Film Review: Professor Marston and The Wonder Woman

Many of you may have seen the 2017 blockbuster hit film Wonder Woman, starring Gal Gadot. Professor Marston and The Wonder Woman is the back story. Wonder Woman began in 1941 as the comic book creation of psychologist William Moulton Marston, who used the heroine to explore themes of female power, bondage, kinky sex, domination and submission. If you have any of those early comics stashed away in your attic, they are likely worth a fortune. By the time Gloria Steinem raised up Wonder Woman in the 1970’s as an avatar of woman’s power, all the kinky sex had been scrubbed.

I’m interested in the cultural extremes we’re seeing in the era of Trump. The prudish AG Jeff Sessions is working full time to roll back Constitutional protections for LBGTQ Americans. The pussy grabbing Trump is pandering to the religious fears of Evangelical Christians, in return for a solid bloc of their votes. The super wealthy Hobby Lobby family, the Greens, are opening a Museum of the Bible just down from the Smithsonian on the Washington D. C. mall. The film industry is going in the other direction, treating us to vivid and nuanced portrayals of gay sex and menage-a-trois marriage.

Brokeback Mountain came out in 2005, with mere hints of male-on-male sex: hugs, cuddles, a belt buckle being undone. Fried Green Tomatoes was earlier: 1991. There were two strong female story lines: Kathy Bates in a loving surrogate mother-daughter relationship with Jessica Tandy; and the lesbian one, with Mary Stuart Masterson playing Idgie and Mary Louise Parker as Ruth. We saw their sexual relationship only in metaphor. On a picnic in an open field, Idgie reaches deep into the fork of a tree to bring a dripping honeycomb to Ruth. My mother was still alive then, and saw the film. I asked her how she felt about seeing a lesbian relationship so beautifully portrayed. She told me I had a dirty mind and it was nothing of the sort.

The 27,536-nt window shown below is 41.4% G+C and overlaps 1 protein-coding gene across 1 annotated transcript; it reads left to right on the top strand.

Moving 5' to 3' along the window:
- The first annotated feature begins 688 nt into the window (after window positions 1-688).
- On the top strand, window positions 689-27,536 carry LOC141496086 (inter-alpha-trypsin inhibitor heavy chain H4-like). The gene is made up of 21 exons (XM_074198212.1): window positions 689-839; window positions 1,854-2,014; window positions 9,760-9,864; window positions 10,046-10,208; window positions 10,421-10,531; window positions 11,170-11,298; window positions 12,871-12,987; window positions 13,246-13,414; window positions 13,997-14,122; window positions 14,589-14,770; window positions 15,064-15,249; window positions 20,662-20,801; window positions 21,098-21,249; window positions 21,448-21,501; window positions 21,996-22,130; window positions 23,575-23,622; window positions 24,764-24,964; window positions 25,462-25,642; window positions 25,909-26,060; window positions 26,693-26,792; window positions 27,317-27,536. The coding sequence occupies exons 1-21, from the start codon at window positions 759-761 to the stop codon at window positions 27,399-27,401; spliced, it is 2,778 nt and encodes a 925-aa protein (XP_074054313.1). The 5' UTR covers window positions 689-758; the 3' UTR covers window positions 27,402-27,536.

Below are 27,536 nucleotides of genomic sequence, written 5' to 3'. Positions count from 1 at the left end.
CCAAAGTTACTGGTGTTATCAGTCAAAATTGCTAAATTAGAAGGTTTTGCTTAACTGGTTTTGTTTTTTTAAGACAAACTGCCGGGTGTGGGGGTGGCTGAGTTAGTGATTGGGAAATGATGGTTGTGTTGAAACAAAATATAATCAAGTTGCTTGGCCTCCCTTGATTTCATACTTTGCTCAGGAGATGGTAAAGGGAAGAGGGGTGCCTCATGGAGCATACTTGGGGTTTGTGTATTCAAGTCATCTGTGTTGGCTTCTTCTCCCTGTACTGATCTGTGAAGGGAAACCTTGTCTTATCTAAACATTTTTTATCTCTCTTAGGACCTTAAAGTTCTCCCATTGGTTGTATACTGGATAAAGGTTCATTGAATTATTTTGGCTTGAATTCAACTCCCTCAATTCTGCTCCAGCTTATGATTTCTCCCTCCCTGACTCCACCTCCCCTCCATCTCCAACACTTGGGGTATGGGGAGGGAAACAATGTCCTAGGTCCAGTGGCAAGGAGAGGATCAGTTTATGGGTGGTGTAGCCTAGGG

The Battle of the Sexes is as much about Billie Jean King’s self-discovery of her lesbian identity as it is about her tennis match with Bobby Riggs. And there’s no obfuscation here, no trees and honey pots, just lusting naked female bodies. Her passionate sexual experience with her first lover is right there on the big screen, inviting us in. Professor Marston and the Wonder Woman introduces us to menage-a-trois sex complete with bondage among Professor Marston, his wife Elizabeth, and their one-time student Olive. Although the film apparently takes certain creative liberties, the basic story is true. At the end, we see pics of the actual Professor Marston, Elizabeth, and Olive. Each of the women had two children by him; the three lived together and parented the four kids from birth into adulthood. Marston died first; Elizabeth and Olive lived together and continued their relationship for another 38 years. Elizabeth lived to be 100.

I have no plans to visit the Museum of the Bible, and I know who I’m rooting for in this cultural clash: Hollywood. And you?

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